In February 2011, the Science Media Centre (SMC)
hosted a press conference for the publication in The
Lancet of the results of the PACE Trial research into
treatments for ME and CFS.   The research took 6 years and cost UK tax payers
£5 million. 640 Participants received either Cognitive
Behaviour Therapy (CBT); Graded Exercise Therapy
(GET);  Adaptive Pacing Therapy (APT) or Specialist
Medical Care (SMC – the Control Group).  Many people have submitted formal complaints about the flawed methodology of the £5 million publicly-funded PACE Trial; The PACE Trial results (The Lancet, Feb 2011) for
‘improved’ show that Graded Exercise Therapy (GET)
had an effect for 16% and Cognitive Behaviour
Therapy (CBT) for 14% compared to the control
group. The results for ‘normal ranges’ show that GET
had an effect for 13% and CBT for 15%. These results produce a ‘number needed to treat’
figure of 7. In other words, if 7 people are treated
with one of these therapies – one of them will
improve but the remaining 6 will not get any
significant benefit. 
All complaints and concerns have
been met with a  determined refusal to 
address the issues raised.
Professor White the chief investigator stated in
contradiction of the Trial Protocol and The Lancet
publication, that the PACE Trial was not studying
“CFS/ME”. He claims they were only studying people
with fatigue as a main symptom.
( ) The criteria of ‘fatigue’ does not define ME or CFS
according to the NICE Guidelines (2007), the CMO
Report (2002) and all other authorities on these
illnesses. The PACE Trial researchers were aware that using
lax criteria for CFS could improve the outcome of
their therapies. They reference Joyce, Hotopf and
Wessely who stated: “As the definition becomes
more stringent the prognosis appears to worsen.”
(PACE Protocol reference 9). The whole PACE Trial was based on the myth 
that ME is a behavioural disorder;
this myth continues to be condoned by 
the Medical Research Council (MRC).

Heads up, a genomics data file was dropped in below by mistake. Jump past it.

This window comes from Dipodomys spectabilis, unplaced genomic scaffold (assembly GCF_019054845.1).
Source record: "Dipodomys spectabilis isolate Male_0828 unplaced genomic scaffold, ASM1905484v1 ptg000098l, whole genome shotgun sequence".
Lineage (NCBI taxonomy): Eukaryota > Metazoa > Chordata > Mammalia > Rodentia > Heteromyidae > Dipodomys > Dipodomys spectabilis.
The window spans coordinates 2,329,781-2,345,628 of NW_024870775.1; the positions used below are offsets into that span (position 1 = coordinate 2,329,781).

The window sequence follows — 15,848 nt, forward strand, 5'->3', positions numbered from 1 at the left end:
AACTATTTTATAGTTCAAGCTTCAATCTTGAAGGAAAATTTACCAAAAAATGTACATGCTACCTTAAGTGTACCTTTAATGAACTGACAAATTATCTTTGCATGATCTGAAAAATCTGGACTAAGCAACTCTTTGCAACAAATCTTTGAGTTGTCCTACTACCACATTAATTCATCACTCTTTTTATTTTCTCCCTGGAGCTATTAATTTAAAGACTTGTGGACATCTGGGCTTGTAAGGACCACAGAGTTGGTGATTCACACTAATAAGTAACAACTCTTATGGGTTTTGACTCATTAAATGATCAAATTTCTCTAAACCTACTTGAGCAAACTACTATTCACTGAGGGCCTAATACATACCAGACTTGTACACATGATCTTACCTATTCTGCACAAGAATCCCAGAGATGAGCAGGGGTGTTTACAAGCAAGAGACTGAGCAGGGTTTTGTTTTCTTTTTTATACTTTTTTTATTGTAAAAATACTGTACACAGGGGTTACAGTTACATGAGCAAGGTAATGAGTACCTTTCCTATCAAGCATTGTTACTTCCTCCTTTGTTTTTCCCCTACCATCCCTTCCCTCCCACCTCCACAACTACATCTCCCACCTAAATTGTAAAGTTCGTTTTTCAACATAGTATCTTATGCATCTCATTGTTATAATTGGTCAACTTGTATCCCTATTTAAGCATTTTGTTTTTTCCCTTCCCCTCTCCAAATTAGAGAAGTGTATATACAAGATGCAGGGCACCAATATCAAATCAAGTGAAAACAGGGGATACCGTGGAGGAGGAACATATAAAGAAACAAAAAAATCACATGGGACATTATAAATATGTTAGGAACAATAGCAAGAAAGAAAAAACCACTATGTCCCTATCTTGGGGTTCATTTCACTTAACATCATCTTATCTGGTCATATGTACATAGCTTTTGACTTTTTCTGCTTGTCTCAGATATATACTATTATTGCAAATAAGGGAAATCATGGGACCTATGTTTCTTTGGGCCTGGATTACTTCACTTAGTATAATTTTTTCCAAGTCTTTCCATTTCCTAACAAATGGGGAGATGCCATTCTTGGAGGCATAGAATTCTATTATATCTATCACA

The FINE Trial published a year earlier, established
that rehabilitation therapies do not benefit severely
ill patients. Therefore if the PACE Trial had included
25% of severely ill patients to reflect the general
patient population it is reasonable to project that
the apparent treatment-effect in the PACE Trial
would only have occurred in 12%, instead of 15%;
and given the limitations of RCTs, a realistic ‘need to
treat’ figure in general medical practice would
probably be at least 10.  Studies suggest that ME costs the US
 economy at least  $26billion a year.
 People originally disqualified from participation were
later allowed to join the Trial. Patients with a
completely different illness from the target group
were allowed to join (fibromyalgia).

Because of moveable benchmarks, it was
possible for a participant to join the trial,
deteriorate, yet still fall within the modified
definition of ‘normal range’.
Improvements from GET and CBT were so small that
many patients that met the researcher’s chosen
definition of ‘normal functioning’ were still more
disabled than people with other serious diseases. The Trial Protocol stated that actigraphy
measurement would be used at the start and end of
treatment. The investigators cancelled this
objective test as an outcome measure, claiming it
was too much of an imposition even though all the
participants wore the monitor at the start of their
After CBT or GET, PACE Trial participants (whose
average age was under 40) did not even achieve a
six minute walking distance of 518 metres which is
lower than average scores for healthy people aged
50-85 years. Patients with Class III heart-failure
score higher than PACE Trial participants.
The PACE Trial did
 not return the participants to their
 health or even close to it The weak recovery protocol did not represent recovery by any rational means.  The weak recovery protocol did not represent recovery by any rational means. The PACE sister trial, the FINE TRial, which showed no significant findings on the fatigue and function scales was not mentioned in the PACE TRial.
Sources (links above):

Peter Kemp : Spinning out of Control
Tom Kindlon : Index of Harms
Professor Hooper : Update on the Pace Trial
David Tuller responds to the PACE investigators